Mayor Michael Bloomberg has been making lot's of moves lately to ensure New York remains the world's greatest city, with efforts to ban transfat, bring talented musicians into the classroom and remake education. Now he also aims to make the city greener and more sustainable, with a concerted strategy to address what I call the "externalities" of the creative age.
According to The Economist: "To Mr Bloomberg, New York is competing—especially with London—to be one of the great cities of the 21st century, attracting the increasingly mobile and wealthy global elite. His plan addresses what he sees as the three chief challenges facing the city as it makes that transition. ... To transform New York into a “sustainable city” Mr Bloomberg has set ten goals, to be monitored by a new Sustainability Advisory Board...The goals include a massive increase in affordable housing; the pledge that every New Yorker will live within ten minutes' walk of a public park; and an overhaul of public transport, including a subway extension. Mr Bloomberg wants New York to have the cleanest air of any big city in America and to reduce emissions that contribute to global warming by 30% by 2030. And he wants to open 90% of the surrounding rivers, harbours and bays for recreation by reducing water pollution and preserving natural spaces. More here.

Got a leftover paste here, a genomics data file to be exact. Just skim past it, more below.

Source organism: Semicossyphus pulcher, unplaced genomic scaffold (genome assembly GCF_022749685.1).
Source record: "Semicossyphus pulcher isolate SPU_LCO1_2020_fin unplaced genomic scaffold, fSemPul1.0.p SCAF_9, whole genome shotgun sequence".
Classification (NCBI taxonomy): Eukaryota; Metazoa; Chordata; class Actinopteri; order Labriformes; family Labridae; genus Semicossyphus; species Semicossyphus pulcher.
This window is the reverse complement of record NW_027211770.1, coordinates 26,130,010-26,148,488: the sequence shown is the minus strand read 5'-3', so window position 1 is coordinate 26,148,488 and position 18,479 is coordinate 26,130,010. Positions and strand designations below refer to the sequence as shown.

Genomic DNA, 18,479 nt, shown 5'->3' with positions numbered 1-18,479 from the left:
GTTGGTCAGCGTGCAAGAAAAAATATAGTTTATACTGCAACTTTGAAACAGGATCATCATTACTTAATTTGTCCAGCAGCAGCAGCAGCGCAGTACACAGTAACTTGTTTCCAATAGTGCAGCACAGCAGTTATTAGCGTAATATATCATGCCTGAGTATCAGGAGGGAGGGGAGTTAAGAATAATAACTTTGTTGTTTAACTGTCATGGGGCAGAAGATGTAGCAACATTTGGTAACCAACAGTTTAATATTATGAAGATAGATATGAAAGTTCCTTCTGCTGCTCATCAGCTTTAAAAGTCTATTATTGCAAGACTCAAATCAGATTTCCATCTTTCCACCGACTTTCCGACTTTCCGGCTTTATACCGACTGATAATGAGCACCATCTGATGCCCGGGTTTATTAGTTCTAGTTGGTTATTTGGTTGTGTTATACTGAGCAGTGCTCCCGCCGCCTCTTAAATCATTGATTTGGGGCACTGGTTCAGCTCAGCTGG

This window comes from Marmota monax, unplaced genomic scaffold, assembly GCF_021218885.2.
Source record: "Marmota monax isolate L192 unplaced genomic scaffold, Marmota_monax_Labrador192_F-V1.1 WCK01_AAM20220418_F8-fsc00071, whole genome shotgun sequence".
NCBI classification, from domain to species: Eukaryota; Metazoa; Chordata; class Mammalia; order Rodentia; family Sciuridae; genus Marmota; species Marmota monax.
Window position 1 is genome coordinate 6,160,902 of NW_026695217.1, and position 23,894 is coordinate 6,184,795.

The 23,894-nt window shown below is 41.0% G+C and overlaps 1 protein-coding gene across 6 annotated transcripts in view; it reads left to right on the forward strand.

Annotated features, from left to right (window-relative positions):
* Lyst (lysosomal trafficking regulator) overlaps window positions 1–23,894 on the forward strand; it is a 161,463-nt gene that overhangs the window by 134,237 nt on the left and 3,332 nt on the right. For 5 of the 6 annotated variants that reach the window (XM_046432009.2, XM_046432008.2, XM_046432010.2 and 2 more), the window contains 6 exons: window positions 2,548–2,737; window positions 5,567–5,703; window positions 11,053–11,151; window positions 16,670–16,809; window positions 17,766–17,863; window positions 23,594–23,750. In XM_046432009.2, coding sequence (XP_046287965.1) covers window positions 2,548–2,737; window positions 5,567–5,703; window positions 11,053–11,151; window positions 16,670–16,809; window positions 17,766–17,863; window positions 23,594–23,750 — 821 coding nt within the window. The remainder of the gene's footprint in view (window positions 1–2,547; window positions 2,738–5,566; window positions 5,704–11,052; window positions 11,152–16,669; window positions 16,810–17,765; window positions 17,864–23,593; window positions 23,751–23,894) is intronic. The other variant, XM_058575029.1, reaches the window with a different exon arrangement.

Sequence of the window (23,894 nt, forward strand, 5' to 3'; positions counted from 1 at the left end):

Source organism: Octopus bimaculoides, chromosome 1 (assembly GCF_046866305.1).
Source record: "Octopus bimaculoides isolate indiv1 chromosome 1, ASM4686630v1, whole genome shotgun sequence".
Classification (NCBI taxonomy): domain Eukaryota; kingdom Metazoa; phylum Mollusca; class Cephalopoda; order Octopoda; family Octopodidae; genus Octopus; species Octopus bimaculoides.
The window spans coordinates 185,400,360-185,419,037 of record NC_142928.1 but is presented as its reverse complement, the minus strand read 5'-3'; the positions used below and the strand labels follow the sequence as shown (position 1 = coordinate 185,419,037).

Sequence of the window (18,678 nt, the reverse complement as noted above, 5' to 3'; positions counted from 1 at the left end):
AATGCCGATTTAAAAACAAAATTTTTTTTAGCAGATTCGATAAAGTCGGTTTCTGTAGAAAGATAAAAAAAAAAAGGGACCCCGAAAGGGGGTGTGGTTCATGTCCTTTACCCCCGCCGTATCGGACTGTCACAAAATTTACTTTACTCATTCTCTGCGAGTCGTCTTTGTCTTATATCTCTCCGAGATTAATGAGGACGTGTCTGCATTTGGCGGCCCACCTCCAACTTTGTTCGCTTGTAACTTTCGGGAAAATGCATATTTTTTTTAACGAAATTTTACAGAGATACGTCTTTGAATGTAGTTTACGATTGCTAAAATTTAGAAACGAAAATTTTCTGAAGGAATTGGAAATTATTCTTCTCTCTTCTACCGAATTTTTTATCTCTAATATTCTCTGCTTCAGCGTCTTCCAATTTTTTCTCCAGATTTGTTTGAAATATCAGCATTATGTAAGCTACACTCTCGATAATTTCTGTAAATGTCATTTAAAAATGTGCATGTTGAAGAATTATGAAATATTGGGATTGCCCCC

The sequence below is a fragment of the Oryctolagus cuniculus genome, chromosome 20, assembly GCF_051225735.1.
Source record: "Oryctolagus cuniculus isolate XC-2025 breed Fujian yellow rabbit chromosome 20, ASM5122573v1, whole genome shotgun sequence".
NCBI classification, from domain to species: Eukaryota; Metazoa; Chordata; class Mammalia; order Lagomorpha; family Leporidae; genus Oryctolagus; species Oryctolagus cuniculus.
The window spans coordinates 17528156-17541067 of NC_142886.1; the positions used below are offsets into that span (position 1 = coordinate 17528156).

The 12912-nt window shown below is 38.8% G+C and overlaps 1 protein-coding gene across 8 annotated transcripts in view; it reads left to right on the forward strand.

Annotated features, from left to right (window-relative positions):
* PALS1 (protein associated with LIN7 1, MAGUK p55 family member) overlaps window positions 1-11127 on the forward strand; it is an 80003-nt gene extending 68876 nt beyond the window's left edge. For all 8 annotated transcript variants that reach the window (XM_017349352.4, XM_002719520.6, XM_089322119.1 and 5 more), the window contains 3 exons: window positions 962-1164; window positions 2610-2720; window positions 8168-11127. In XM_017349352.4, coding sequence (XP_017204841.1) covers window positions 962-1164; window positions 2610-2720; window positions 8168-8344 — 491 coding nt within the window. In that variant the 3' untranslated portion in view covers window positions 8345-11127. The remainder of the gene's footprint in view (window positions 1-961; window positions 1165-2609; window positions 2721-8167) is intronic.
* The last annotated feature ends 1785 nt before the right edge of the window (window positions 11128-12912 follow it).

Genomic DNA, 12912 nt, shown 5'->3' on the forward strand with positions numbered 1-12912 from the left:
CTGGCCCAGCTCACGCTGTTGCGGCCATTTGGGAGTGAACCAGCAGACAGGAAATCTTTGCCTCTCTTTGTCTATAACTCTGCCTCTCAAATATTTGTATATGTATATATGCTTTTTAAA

While Washington buries its proverbial "head" in the sand refusing to even believe the creative age is upon us, mayors like Bloomberg have become the engines of policy innovation developing new strategies not just to accelerate the transition to the creative economy but to begin to address its downsides.